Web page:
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Lane Splitting and Liability for Injuries

Since lane splitting is illegal in Florida, if the practice causes an accident, there can be additional repercussions. Evidence of a traffic violation can be evidence of negligence, which is the legal basis for many car accident claims. Negligence is composed of four different elements, which include:

  • A legal duty of care owed to others
  • A violation of this duty of care
  • A violation that results in harm to others
  • The injured parties suffer damages as a result of that harm

All drivers, including motorcyclists, owe a duty of care to other drivers, passengers, bicyclists, and pedestrians. When they violate a traffic law or engage in other forms of careless behavior and their conduct results in an accident, they can be responsible for any damages that occur. These damages can include compensation for property damage to vehicles, injuries, and other related losses.

How Can a Traffic Ticket for Lane Splitting Affect Your Case?

A motorcyclist can face both a criminal and civil case when lane splitting leads to a collision. Overall, these cases remain separate and generally do not affect each other – if the other party’s traffic case gets dismissed, it will not prevent you from seeking personal injury damages. However, a traffic ticket can serve as the evidence you need to prove fault for the collision.

Potential Damages in Lane Splitting Accidents

When lane splitting leads to an accident, the accident victims can seek compensation from the responsible parties through a personal injury action. The process of getting compensated for your injuries often begins with insurance claims against the insurance policies of the at-fault motorcyclists or motorists.

This compensation or damages can take different forms. For instance, some damages are economic, and others are non-economic. They might include:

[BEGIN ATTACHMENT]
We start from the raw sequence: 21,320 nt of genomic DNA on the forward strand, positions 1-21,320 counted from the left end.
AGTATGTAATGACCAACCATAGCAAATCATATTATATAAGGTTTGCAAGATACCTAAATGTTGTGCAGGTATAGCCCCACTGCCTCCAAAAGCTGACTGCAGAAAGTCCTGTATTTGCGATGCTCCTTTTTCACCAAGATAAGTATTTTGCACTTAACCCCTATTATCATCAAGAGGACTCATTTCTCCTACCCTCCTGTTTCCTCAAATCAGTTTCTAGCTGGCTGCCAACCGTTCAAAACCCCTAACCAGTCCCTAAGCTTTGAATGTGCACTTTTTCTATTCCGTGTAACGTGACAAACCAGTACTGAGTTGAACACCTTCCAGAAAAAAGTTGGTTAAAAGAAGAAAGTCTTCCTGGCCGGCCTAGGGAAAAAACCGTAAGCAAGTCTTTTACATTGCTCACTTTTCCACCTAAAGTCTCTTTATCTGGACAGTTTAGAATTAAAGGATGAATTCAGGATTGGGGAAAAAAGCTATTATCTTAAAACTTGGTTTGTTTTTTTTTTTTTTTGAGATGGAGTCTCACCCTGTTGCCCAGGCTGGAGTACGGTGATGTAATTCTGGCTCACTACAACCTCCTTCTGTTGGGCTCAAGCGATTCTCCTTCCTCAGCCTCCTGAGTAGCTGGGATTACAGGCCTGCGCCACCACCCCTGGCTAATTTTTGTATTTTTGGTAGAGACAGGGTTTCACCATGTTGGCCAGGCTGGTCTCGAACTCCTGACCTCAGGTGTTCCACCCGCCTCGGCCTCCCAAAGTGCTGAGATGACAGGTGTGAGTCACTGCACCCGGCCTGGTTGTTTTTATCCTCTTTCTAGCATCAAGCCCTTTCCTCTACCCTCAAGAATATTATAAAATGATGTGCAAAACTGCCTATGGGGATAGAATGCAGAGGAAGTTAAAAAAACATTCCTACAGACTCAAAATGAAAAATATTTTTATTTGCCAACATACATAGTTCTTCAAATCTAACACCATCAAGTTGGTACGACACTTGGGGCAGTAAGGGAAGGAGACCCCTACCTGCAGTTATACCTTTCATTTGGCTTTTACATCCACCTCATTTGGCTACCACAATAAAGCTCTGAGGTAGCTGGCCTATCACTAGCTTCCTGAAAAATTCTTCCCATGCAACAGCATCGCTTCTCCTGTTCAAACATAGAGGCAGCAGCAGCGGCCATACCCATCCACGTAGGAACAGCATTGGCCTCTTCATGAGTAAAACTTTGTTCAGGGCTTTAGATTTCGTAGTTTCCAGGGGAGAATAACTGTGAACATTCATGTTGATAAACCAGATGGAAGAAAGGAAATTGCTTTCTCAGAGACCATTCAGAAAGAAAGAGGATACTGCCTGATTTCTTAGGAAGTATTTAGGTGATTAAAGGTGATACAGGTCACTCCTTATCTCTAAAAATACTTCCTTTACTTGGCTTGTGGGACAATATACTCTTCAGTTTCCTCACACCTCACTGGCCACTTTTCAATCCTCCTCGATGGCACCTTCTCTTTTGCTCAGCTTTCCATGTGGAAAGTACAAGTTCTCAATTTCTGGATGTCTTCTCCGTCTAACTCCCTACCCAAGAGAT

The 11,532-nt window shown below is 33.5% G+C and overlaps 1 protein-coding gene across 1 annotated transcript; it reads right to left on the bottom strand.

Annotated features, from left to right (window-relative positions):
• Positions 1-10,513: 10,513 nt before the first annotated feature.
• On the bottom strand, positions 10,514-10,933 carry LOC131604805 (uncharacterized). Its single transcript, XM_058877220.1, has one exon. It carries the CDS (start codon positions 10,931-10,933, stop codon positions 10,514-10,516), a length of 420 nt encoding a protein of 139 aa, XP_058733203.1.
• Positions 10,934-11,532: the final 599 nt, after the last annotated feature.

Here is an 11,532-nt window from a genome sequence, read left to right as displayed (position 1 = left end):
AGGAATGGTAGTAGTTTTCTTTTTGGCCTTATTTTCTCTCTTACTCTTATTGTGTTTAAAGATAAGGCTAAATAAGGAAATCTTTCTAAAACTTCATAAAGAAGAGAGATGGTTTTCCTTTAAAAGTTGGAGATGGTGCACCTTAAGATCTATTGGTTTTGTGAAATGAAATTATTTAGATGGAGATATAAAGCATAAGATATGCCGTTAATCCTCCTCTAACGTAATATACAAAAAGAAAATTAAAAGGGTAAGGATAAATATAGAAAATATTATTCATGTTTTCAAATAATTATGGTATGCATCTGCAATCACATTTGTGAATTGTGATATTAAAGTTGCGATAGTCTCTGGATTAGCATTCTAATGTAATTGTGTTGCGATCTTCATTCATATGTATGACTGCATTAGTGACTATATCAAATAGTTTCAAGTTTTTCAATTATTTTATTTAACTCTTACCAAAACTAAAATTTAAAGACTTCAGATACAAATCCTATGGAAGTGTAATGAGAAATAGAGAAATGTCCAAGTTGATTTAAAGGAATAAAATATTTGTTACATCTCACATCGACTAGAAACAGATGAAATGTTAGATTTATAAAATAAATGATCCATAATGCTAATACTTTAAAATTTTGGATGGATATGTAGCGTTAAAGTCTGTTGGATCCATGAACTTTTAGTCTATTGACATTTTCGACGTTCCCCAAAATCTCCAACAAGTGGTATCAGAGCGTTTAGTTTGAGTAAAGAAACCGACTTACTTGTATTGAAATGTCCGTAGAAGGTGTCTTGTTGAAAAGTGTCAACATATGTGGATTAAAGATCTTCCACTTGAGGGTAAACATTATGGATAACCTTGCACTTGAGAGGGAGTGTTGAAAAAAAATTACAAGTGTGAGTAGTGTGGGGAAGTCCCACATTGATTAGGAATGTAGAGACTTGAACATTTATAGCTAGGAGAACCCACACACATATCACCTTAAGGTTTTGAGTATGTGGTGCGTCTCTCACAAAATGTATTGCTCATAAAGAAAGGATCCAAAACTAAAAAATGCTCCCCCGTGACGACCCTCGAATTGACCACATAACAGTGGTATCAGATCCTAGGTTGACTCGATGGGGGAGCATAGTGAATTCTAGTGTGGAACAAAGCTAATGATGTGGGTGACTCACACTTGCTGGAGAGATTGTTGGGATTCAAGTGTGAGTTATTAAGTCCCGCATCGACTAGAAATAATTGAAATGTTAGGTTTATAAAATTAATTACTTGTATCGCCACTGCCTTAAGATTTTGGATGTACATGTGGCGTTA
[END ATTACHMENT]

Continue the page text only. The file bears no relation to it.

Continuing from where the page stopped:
• Lost wages from being off work
  • Medical bills to treat injuries
  • Compensation for pain and suffering
  • Compensation for emotional distress
  • Compensation for loss of enjoyment of life

How Long do You Have to File a Motorcycle Accident Lawsuit in Florida?

Under Florida Statutes § 95.11(3)(a), injury victims usually have four years from the date of the accident to file personal injury lawsuits based on negligence in court. Therefore, getting legal advice about your situation early on in the process can be crucial to meeting these (and other) essential deadlines.

Our Motorcycle Accident Attorneys Can Seek Compensation for You

Our law firm represents accident victims across Florida, fighting for their financial recovery. When you hire us for your lane splitting accident claim, our motorcycle accident lawyers will:

  • Look for evidence of lane splitting or other acts of negligence, such as traffic tickets, traffic cam footage, and eyewitness testimony
  • Identify the liable party and the damages you suffered
  • Calculate a fair settlement amount to seek
  • Build a compelling case to prove the other party’s liability
  • Negotiate with auto insurers
  • Let you know when it may be necessary to go to court
  • File your motorcycle accident lawsuit within Florida’s filing window

We provide these services from several locations throughout the state, including Fort Lauderdale, Orlando, and Jacksonville. However, our attorneys will travel to your home, work, or hospital room to discuss the case and your legal options free of charge. In addition, our initial consultations are free, and we take payment only from the awards we win. Our firm ensures there is no downside to choosing us for your case.

Contact Us for a Free Evaluation of Your Case

When you want to know if lane splitting is legal in Florida and other information about your legal rights after a car accident, we are here to help. We can answer your questions and provide you with the information that you need in this situation.

Contact the Law Offices of Anidjar & Levine today for a free, no-obligation consultation about your case. We are waiting to hear from you and give you the answers that you need: 1-800-747-3733.